A Critique of Tuesdays with Mo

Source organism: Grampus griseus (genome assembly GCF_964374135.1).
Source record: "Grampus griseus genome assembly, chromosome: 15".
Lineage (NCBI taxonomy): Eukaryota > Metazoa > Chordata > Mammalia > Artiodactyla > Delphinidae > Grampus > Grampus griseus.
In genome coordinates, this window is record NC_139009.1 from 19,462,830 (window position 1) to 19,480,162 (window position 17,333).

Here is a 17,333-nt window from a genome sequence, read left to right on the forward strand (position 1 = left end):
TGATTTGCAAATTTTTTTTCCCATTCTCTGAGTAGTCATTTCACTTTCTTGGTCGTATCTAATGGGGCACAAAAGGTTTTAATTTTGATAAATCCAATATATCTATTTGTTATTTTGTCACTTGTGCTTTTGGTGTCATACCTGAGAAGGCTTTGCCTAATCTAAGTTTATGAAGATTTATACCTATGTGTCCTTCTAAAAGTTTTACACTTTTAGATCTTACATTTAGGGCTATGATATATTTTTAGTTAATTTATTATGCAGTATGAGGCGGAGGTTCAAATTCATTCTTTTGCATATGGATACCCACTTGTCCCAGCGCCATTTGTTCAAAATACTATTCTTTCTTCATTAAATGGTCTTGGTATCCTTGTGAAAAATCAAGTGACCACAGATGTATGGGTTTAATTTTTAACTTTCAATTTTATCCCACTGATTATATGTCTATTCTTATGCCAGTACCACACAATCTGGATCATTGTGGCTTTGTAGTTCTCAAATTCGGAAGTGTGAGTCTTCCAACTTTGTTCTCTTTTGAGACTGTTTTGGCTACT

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When my parents first told me that it would be a good idea for me to read Tuesdays With Morrie, my perception of the memoir was that it was an account of an old man dying. This did not seem, to me, to be the most interesting topic to read about. I reluctantly began the book and soon became quite involved with the novel’s insightful progression. I initially thought I would construct a typical review of the novel and hand it in for a good grade. I then asked myself if I would learn anything by writing a summary. Two answers became evident. The first was that, of course, I would learn how to write yet another book report. The second was that I would not benefit at all from simply summarizing the memoir. I came to the conclusion that by focusing my paper on that which Morrie so eloquently taught the reader, both me and my teacher would gain insight and understanding about living life to it’s fullest. Morrie’s message was, in short, not to become preoccupied with death and dying, but to live the life that you still have left in a meaningful and rewarding way. He believed that although death would soon take him, he wanted to teach others and share his ideas so that they could be passed on to future generations. Mitch Albom is an alumnus of Brandeis University, where Morrie Schwartz taught for many years. Morrie left a lasting impression on Mitch and that impression is what eventually motivated Mitch to return to his wise professor. Mitch rediscovered Morrie in the last months of the older man’s life. Knowing he was dying, Morrie visited with Mitch every Tuesday in his study, just as they had done in college days. Morrie taught Mitch his final lesson: how to live. Morrie and Mitch’s relationship went far beyond that of a teacher and student. It turned into a friendship between two men. Morrie taught Mitch innumerable lessons about the world, feeling sorry for oneself, regrets, death, family, emotions, fear of aging,...
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